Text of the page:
The Welsh government is considering stopping the sale of tea and coffee to under-16s as part of a wider ban on energy drinks.
A consultation on the proposal to end the sale of energy drinks to children also asks respondents whether the ban “should be widened to consider other drinks typically high in caffeine, such as tea and coffee.”
The government is looking to ban energy drinks as part of its healthy eating strategy, though admits in the consultation it is “difficult to demonstrate cause and effect” between energy drink consumption and poor health outcomes.
The UK government consulted on an energy drinks sales ban for under-16s in England in 2018 and announced it would enact measures in 2019, though they have yet to be implemented. That consultation made it clear that tea and coffee would remain exempt.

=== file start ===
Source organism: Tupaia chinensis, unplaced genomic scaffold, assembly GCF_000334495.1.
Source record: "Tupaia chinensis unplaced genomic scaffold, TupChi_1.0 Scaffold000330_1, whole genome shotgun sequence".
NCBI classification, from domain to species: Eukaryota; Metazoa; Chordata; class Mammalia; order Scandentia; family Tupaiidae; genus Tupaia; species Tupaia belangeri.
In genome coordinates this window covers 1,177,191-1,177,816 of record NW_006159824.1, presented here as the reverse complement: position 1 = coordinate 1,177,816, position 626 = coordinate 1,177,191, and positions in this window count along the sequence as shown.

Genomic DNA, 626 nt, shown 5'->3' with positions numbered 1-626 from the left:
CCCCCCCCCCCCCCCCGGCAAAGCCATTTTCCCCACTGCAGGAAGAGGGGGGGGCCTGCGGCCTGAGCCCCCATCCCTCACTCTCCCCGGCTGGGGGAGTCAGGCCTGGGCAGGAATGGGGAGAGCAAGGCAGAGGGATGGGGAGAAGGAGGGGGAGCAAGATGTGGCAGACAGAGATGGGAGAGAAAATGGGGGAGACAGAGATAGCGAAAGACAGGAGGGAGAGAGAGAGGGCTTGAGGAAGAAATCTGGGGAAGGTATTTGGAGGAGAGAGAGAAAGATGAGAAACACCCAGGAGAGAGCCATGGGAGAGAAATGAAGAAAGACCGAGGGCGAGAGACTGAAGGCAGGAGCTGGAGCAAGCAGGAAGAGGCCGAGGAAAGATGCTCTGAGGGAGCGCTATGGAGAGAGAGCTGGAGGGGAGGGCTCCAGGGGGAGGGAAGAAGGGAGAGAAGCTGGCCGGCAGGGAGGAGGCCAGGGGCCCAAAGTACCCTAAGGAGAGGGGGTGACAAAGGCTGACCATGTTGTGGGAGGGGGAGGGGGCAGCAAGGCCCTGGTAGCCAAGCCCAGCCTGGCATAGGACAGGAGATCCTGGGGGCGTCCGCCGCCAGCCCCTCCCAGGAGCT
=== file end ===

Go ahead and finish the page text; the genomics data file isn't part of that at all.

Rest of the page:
The government estimated the then-cost to business of the ban to be £115m.
The ministerial foreword to the Welsh consultation states “energy drinks contain, on average, similar levels of caffeine to a double shot of espresso.”
Under current rules all drinks except tea and coffee which contain more than 150mg of caffeine must carry a warning, and more than one in five UK retailers have put in place voluntary restrictions on under-16s buying energy drinks.
The consultation does say the government does not “expect” to include tea and coffee in the proposal but the presence of the question suggests it has been considered as part of the policy development.
Alongside the consultation, Wales’ deputy minister for mental health, Lynne Neagle said: “We want to hear people’s views on how we can support the nation to be healthier and to reduce the number of people who are obese or overweight. Often, foods that are sugary or high in fat or salt are more readily available and promoted, making it harder for people to make the healthy choice.”